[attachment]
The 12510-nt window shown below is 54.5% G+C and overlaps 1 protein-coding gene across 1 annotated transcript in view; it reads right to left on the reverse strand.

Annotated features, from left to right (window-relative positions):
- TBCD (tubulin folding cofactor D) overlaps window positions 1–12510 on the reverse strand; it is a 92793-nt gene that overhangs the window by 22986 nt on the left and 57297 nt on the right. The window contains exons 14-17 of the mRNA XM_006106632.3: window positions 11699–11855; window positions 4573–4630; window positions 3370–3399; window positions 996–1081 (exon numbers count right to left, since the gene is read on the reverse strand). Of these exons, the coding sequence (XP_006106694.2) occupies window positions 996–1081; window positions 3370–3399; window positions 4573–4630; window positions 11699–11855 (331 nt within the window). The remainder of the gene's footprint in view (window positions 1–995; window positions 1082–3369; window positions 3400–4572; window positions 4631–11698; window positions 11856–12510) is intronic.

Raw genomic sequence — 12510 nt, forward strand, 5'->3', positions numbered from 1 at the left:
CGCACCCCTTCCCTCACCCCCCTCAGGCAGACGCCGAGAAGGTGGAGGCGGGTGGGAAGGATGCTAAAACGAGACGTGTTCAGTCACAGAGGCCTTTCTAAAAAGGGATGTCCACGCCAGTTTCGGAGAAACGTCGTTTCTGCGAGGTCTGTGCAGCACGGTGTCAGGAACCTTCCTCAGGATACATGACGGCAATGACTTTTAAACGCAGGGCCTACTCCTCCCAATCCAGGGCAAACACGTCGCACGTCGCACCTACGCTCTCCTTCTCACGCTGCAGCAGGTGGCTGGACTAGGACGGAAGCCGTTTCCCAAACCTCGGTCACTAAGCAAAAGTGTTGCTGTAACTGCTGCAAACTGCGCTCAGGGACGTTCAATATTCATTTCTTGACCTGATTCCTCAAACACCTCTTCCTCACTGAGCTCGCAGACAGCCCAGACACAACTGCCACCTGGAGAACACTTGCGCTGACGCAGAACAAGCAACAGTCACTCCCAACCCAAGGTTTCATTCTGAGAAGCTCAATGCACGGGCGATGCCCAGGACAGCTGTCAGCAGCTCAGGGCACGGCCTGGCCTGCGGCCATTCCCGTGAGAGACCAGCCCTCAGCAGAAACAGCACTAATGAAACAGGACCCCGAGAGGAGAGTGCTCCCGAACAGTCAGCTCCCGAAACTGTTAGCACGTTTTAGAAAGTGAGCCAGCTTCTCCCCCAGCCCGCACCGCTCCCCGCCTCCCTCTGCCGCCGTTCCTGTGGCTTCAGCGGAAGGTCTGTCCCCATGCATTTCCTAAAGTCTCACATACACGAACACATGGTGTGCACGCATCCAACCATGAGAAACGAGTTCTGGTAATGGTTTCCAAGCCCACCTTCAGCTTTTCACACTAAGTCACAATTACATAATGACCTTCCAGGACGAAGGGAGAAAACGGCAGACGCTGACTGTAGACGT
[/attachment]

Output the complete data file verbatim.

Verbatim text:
The 12510-nt window shown below is 54.5% G+C and overlaps 1 protein-coding gene across 1 annotated transcript in view; it reads right to left on the reverse strand.

Annotated features, from left to right (window-relative positions):
- TBCD (tubulin folding cofactor D) overlaps window positions 1–12510 on the reverse strand; it is a 92793-nt gene that overhangs the window by 22986 nt on the left and 57297 nt on the right. The window contains exons 14-17 of the mRNA XM_006106632.3: window positions 11699–11855; window positions 4573–4630; window positions 3370–3399; window positions 996–1081 (exon numbers count right to left, since the gene is read on the reverse strand). Of these exons, the coding sequence (XP_006106694.2) occupies window positions 996–1081; window positions 3370–3399; window positions 4573–4630; window positions 11699–11855 (331 nt within the window). The remainder of the gene's footprint in view (window positions 1–995; window positions 1082–3369; window positions 3400–4572; window positions 4631–11698; window positions 11856–12510) is intronic.

Raw genomic sequence — 12510 nt, forward strand, 5'->3', positions numbered from 1 at the left:
CGCACCCCTTCCCTCACCCCCCTCAGGCAGACGCCGAGAAGGTGGAGGCGGGTGGGAAGGATGCTAAAACGAGACGTGTTCAGTCACAGAGGCCTTTCTAAAAAGGGATGTCCACGCCAGTTTCGGAGAAACGTCGTTTCTGCGAGGTCTGTGCAGCACGGTGTCAGGAACCTTCCTCAGGATACATGACGGCAATGACTTTTAAACGCAGGGCCTACTCCTCCCAATCCAGGGCAAACACGTCGCACGTCGCACCTACGCTCTCCTTCTCACGCTGCAGCAGGTGGCTGGACTAGGACGGAAGCCGTTTCCCAAACCTCGGTCACTAAGCAAAAGTGTTGCTGTAACTGCTGCAAACTGCGCTCAGGGACGTTCAATATTCATTTCTTGACCTGATTCCTCAAACACCTCTTCCTCACTGAGCTCGCAGACAGCCCAGACACAACTGCCACCTGGAGAACACTTGCGCTGACGCAGAACAAGCAACAGTCACTCCCAACCCAAGGTTTCATTCTGAGAAGCTCAATGCACGGGCGATGCCCAGGACAGCTGTCAGCAGCTCAGGGCACGGCCTGGCCTGCGGCCATTCCCGTGAGAGACCAGCCCTCAGCAGAAACAGCACTAATGAAACAGGACCCCGAGAGGAGAGTGCTCCCGAACAGTCAGCTCCCGAAACTGTTAGCACGTTTTAGAAAGTGAGCCAGCTTCTCCCCCAGCCCGCACCGCTCCCCGCCTCCCTCTGCCGCCGTTCCTGTGGCTTCAGCGGAAGGTCTGTCCCCATGCATTTCCTAAAGTCTCACATACACGAACACATGGTGTGCACGCATCCAACCATGAGAAACGAGTTCTGGTAATGGTTTCCAAGCCCACCTTCAGCTTTTCACACTAAGTCACAATTACATAATGACCTTCCAGGACGAAGGGAGAAAACGGCAGACGCTGACTGTAGACGT